The sight of a huge humpback whales breaching is a sight to behold. More than being just a selfie-worthy moment, it serves an essential function for these giants of the ocean.
After studying different groups of humpback whales migrating south along the Queensland coast in September and October of 2010 and 2011, University of Queensland marine biologist Ailbhe Kavanagh and her colleagues discovered that the whales were actually communicating with one another. Their findings were published in the Marine Mammal Science journal.
They found that the whales were more likely to breach when the nearest other whale group was more than four kilometres away. This suggested that this action facilitated communication between distant groups of whales.
In contrast, the action of repeated tail and pectoral-fin slapping often occurred before new individuals joined the group or when the group spilt up, suggested it helped to maintain diplomacy within the group.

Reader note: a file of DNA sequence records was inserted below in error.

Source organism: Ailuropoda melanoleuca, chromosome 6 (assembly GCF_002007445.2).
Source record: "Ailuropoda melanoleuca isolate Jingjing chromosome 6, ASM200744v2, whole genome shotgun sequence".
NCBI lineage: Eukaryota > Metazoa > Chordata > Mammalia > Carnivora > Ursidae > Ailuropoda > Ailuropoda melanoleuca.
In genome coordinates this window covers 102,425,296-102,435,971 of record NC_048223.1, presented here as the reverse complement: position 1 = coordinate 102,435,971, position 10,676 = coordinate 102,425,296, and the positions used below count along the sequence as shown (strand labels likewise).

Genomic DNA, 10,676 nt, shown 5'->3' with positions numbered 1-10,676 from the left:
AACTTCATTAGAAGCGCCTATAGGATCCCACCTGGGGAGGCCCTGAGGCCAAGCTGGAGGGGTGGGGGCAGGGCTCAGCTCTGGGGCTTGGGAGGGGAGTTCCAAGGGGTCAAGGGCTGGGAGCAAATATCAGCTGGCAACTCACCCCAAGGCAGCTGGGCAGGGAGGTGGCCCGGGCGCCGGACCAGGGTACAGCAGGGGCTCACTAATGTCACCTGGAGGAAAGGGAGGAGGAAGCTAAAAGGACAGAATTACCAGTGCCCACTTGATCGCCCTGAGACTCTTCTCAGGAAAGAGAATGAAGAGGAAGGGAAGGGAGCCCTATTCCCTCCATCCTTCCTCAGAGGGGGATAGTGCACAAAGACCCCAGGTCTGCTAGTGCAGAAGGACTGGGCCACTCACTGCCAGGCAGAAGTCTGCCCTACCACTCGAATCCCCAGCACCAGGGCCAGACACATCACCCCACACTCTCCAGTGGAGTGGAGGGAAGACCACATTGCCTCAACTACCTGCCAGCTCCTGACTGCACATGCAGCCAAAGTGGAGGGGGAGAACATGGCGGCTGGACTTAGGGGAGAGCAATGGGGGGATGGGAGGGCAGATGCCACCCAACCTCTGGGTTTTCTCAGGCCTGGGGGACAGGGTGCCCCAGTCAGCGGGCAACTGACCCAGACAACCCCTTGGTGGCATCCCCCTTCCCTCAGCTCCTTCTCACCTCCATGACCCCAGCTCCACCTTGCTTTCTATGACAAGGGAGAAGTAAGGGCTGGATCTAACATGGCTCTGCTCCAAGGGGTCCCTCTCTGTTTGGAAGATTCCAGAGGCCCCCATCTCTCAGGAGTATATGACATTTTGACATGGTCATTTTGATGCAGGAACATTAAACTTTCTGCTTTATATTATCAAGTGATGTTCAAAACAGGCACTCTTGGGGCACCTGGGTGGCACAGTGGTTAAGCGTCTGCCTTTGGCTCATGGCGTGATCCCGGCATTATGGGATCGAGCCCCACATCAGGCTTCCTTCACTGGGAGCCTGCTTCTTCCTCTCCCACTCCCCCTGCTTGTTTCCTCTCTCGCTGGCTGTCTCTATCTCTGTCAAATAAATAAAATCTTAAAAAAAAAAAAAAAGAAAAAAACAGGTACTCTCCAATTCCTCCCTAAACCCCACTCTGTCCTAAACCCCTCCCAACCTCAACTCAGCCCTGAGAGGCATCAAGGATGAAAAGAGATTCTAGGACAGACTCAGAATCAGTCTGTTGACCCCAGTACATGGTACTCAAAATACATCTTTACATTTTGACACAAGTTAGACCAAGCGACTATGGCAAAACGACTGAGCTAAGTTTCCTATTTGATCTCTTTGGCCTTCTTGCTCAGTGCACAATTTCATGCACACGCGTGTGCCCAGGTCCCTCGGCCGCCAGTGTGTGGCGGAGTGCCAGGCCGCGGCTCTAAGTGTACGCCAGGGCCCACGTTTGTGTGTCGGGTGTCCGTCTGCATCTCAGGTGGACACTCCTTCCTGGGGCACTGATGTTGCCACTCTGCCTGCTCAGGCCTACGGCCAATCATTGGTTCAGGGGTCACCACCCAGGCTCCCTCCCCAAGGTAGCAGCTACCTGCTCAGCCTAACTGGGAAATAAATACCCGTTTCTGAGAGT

On the other hand, the action of repeated tail and pectoral-fin slapping occurred more frequently just before new whales joined the group or if the group split up, suggesting that it was used for close-range communication.
All humpback whales engaged in breaching and slapping behaviour during migration, breeding and feeding, hence underlining the importance of its role in communication.
“Although surface-active behaviours only give very simple information like location, it’s possible that a succession of these surface sounds could convey a little more information,” says Joshua Smith at Murdoch University in Perth, Western Australia.
The scientists also noticed that the whales were more likely to engage in such surface-active behaviour when it was windy.
George Mason University cetacean biologist Chris Parsons, who was not involved in the study, said: "Even though these whales can produce calls that travel great distances, if there’s a lot of noise, it might be easy to drown out. Leaping up in the air and splashing down is equivalent to the really keen kid in a classroom jumping up and down waving his arms.”